I shrugged. "I support and inform students' choices about their future by projecting their life course. Students can use the information however they want."
She smiled tightly, getting the hint but ignoring it.
I reached over to the window and clicked off the heater. The air was thick and I felt nauseous. "How did Susie react to your concerns?"
Megan rolled her eyes. "We had a big fight."
"So why are you risking your friendship over this?"
"I'm not. I'm trying to save it. I don't have a lot of time for friends." She looked down, and then back up at me, her expression a mixture of defiance and sheepishness. "I have to choose them carefully."
Everyone likes to believe that they are a unique, original and unpredictable creation. No one can tell us how we think or what we will think in the future. Except that we beautiful originals live in a quantifiable universe. Our personalities and actions are similar enough that they lend themselves to quantification and probabilistic projection.
A hard-charging overachiever shedding her social networks like so much molted snake skin usually begins by dropping friends. Since the middle of the 22nd century, the career projections allowed so much precise planning to be done at such a young age that the American School Counselor Association considered it ethically necessary to alert the overachievers that they may be at risk of becoming social Ebenezer Scrooges. The ASCA rule had set us up to be the ghost of their social future, which was a very different proposition than providing career projections.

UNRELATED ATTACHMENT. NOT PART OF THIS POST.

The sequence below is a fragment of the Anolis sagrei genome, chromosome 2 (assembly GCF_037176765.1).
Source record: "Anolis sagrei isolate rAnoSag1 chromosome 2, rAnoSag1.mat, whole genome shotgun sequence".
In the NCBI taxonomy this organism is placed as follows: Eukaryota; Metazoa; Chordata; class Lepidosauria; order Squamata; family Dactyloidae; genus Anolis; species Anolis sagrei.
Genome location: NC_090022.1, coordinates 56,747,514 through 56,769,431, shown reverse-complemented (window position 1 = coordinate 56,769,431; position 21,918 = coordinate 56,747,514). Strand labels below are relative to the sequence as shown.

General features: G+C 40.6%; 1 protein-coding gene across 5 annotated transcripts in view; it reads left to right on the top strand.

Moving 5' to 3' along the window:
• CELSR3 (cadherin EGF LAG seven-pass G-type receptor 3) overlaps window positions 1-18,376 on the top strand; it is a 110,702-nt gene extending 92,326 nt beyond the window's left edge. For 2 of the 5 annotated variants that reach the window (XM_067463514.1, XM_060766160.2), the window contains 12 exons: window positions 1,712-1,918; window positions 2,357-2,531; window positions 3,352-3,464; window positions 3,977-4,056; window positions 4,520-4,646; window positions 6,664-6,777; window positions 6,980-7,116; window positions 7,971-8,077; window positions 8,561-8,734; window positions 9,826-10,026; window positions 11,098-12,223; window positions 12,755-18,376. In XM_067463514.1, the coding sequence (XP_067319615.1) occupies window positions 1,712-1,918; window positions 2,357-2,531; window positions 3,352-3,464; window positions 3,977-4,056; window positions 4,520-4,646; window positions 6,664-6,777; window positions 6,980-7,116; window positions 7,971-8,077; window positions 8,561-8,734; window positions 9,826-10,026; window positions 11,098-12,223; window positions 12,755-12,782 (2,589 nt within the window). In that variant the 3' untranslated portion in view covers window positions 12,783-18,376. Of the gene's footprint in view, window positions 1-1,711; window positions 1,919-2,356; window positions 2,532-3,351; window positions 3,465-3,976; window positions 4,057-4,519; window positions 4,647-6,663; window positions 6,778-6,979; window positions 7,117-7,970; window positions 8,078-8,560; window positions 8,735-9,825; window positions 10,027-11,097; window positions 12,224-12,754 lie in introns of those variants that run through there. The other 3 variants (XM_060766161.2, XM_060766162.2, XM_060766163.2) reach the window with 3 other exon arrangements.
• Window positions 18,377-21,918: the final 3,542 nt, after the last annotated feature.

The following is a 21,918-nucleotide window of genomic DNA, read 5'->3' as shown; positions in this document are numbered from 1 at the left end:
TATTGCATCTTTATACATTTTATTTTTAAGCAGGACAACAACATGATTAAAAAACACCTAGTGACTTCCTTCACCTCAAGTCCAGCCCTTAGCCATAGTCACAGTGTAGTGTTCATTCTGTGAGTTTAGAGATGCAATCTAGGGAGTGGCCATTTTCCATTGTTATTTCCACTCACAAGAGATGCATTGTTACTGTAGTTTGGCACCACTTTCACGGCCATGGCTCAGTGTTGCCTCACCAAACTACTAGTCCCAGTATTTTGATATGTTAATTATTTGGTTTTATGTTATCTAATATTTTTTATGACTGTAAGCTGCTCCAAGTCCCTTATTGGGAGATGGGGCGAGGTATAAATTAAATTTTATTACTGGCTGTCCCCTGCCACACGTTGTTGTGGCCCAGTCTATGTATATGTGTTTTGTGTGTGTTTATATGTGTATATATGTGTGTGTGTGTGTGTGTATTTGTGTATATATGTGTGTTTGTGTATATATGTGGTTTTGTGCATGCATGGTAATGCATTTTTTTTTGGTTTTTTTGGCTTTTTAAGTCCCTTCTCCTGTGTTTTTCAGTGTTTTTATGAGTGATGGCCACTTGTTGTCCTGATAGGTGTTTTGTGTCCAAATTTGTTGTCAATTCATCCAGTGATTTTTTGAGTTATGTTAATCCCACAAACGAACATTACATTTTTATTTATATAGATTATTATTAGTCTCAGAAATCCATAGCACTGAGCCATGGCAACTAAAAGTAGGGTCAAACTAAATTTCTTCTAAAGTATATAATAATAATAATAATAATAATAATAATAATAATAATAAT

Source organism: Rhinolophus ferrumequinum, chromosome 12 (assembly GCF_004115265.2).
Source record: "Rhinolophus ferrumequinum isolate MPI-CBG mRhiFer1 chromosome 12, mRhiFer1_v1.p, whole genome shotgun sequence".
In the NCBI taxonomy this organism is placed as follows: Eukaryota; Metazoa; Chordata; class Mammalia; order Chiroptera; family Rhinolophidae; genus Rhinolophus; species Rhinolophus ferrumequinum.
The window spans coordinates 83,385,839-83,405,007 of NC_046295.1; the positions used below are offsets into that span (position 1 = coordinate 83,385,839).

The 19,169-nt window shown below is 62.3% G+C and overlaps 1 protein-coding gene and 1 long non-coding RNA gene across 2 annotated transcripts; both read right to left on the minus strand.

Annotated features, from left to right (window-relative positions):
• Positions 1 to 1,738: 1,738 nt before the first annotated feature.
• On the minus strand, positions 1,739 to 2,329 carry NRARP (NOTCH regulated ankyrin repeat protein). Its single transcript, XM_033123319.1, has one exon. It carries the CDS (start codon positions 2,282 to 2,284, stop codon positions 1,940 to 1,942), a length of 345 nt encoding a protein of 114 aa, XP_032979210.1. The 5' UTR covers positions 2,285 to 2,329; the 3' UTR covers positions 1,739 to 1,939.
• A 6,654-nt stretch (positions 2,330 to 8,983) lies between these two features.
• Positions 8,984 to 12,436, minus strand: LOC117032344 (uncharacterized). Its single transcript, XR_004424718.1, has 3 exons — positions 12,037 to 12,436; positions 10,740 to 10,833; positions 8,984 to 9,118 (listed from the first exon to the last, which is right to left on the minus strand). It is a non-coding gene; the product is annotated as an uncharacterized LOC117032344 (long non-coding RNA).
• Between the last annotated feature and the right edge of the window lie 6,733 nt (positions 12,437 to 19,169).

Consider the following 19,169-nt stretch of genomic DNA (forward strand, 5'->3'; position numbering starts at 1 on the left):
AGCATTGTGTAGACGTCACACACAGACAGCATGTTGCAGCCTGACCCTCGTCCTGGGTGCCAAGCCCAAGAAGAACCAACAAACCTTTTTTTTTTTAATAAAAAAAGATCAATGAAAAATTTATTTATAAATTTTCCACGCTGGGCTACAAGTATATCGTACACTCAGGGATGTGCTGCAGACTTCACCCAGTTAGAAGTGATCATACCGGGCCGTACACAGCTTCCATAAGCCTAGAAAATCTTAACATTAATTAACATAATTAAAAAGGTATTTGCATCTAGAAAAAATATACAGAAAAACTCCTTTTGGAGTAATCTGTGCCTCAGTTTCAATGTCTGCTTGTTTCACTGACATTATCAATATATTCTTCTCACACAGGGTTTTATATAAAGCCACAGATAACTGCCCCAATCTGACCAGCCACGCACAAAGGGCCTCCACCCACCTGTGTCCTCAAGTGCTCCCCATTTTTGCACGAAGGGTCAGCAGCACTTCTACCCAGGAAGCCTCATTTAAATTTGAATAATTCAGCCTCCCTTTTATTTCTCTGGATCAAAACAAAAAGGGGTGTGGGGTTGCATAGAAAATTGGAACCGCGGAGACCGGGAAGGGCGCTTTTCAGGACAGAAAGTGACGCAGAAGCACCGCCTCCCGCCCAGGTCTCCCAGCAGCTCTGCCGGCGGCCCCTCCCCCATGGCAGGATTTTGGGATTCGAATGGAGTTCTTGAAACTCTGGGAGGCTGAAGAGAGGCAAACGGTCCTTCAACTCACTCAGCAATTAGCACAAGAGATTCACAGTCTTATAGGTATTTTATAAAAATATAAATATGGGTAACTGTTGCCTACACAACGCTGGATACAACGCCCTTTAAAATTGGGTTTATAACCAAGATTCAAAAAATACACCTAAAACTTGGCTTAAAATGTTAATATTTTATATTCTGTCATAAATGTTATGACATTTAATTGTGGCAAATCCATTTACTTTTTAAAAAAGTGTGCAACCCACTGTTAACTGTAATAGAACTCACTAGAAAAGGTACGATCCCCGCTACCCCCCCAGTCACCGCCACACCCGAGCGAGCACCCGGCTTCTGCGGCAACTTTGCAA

I had found out the hard way that when to provide the social life projections, what the right circumstances were to do so, and gauging the student's reaction, were more unpredictable art than science. Some students were pleased to have the information while others dismissed it with extreme prejudice. A few sued for invasion of privacy. Others, like Jeff, couldn't live with the lonely future they now believed they set themselves up for. Ethical or not, I hadn't given the social projections to any student since Jeff.
Until today. I handed Megan her projections and she read them while I watched the snow fall. When I dared to look back at her she was staring at the floor in shock.
I felt sick. "I ran these after Susie told me that she was worried about you," I said gently.
She looked up at me, her eyes brimming with tears, and then a smile broke out. "She's a good friend, huh?"
A grin spread slowly across my face. "Exactly."
The End
This story was first published on Monday, April 18th, 2011

Author Comments

What if someday high school students expect their guidance counselor to use all the personal data sloshing around society to accurately predict their futures? This story began with that question and ended with how students may rethink their friendships in cold probabilistic terms because of those projections. As someone who greatly benefitted from high school friendships with people headed in different directions than me, I found this intriguing, horrifying and likely to happen.

- Mark Sarney